Evan Corcoran, who is representing Trump goon Steve Bannon during his trial on contempt of Congress allegations, sounds desperate.
During the closing argument for Bannon delivered by Corcoran on Friday, the attorney was hit with at least four objections that the judge sustained, per reporter Kyle Cheney. Contested arguments from Corcoran included the suggestion the signature on an earlier subpoena for Bannon from the House committee investigating the Capitol riot might not be legitimate and the characterization of the case against Bannon as political in nature. The disputed signature was from Rep. Bennie Thompson (D-Miss.), the chairperson of the riot committee, and after Corcoran brought it up, Nichols called a sidebar following an objection from prosecutors. Corcoran didn’t revisit the signature issue after the sidebar.
Corcoran’s other closing arguments included a dig on the integrity of riot committee staffer Kristin Amerling, who testified as a witness in the case, and a complaint that the riot panel didn’t pursue a civil route for dealing with Bannon in the face of his non-compliance. It’s non-compliance with the committee that led to his contempt of Congress prosecution. Cheney specified that sustained objections on Friday related to matters including the argument Bannon’s prosecution was political. The journalist also characterized sustained objections as rare in closing arguments. “It was a truly remarkable closing for Bannon’s team,” the reporter said. “At least four sustained objections (even lodging a single objection is exceedingly rare during closing arguments). Prosecutors clearly frustrated, Bannon just patted his attorney on the back.” The jury was expected to reach a decision in Bannon’s case relatively quickly. Potential jail-time accompanied any guilty verdict.
Throughout the course of Bannon’s trial, his side repeatedly faced set-backs amid their antagonistic frenzy. Bannon tried to get his trial substantially pushed back to later this year, but that failed, and Nichols imposed initial limits on key defenses Bannon’s team could make, including apparently cutting off the executive privilege argument. Although Bannon wasn’t on staff for Trump in the time period under investigation by the riot committee, potentially undercutting such claims, executive privilege claims were raised in his purported defense — outside the courtroom — anyway.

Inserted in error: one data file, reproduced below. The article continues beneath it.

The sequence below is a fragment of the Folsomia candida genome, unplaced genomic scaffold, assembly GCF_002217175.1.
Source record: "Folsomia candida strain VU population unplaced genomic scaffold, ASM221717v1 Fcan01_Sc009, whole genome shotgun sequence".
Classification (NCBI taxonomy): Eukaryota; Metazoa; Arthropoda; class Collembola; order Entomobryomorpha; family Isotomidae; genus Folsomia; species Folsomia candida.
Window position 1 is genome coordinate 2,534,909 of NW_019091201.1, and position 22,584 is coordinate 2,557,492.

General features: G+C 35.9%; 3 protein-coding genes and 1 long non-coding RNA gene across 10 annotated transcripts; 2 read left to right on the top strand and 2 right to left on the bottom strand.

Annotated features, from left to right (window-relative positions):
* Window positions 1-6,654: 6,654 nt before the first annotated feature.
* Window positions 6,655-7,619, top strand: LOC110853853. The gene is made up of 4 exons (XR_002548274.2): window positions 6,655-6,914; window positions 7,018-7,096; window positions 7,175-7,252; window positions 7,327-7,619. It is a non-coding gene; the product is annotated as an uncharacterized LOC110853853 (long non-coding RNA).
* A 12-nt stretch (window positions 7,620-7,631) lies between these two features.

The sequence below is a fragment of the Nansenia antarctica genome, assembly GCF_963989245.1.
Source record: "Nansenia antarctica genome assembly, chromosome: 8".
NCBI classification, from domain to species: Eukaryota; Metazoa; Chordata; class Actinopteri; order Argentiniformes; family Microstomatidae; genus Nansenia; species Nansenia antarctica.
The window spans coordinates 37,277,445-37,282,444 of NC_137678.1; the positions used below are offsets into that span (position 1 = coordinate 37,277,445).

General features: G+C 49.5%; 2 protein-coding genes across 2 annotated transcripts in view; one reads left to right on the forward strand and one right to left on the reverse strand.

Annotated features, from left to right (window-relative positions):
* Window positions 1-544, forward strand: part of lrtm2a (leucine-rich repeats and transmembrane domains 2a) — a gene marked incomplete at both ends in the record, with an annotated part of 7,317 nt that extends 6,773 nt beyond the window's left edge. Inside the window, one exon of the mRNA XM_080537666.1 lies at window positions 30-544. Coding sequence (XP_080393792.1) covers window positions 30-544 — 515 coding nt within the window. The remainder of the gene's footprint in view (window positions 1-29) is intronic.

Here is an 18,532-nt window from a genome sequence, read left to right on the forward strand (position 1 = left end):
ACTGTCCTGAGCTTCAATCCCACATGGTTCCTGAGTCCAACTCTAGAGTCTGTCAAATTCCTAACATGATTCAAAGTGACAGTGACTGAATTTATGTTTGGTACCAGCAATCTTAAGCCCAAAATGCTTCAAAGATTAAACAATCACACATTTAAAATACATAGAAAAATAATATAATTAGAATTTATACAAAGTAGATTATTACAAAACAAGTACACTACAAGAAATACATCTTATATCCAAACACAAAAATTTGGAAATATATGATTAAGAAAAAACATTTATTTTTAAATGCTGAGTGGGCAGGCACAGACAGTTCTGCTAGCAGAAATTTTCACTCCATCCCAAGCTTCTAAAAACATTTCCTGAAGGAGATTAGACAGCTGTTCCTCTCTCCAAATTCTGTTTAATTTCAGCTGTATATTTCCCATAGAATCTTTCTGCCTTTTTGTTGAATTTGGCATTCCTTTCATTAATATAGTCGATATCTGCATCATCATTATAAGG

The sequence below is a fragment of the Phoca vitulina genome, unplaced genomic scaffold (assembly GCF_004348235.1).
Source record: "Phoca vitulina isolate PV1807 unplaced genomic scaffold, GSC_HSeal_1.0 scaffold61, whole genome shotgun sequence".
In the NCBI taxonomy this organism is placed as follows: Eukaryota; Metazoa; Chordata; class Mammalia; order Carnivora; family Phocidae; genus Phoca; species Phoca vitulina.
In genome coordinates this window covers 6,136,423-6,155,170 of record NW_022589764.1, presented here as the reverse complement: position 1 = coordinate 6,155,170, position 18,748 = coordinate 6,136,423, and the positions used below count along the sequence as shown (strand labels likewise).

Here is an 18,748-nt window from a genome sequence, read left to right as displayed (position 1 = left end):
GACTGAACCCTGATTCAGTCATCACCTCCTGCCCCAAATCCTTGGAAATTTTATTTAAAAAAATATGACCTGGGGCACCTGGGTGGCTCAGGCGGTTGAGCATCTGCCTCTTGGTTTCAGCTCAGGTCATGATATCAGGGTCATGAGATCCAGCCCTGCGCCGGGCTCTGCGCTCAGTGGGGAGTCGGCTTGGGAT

“He thinks his authority as one man is greater than our government’s, the one that we have all consented to,” assistant U.S. Attorney Amanda Vaughn said in court on Friday after Corcoran concluded those remarks. “That’s not the way this works. He doesn’t get to tell the committee that it’s beneath his compliance and they need to appeal to another power or person.” Although executive privilege was at least initially blocked from being argued by Bannon’s defense, it still came up, at least tangentially. “His belief that he had a good excuse not to comply does not matter,” prosecutor Molly Gaston said at an earlier point on Friday. Prosecutors appeared focused in significant part on showing that Bannon intentionally refused to comply with riot committee demands. Gaston pointed to social media remarks from Bannon in which he essentially touted his antagonism towards the panel, and Vaughn made sure to characterize Bannon’s non-compliance as a “choice.”
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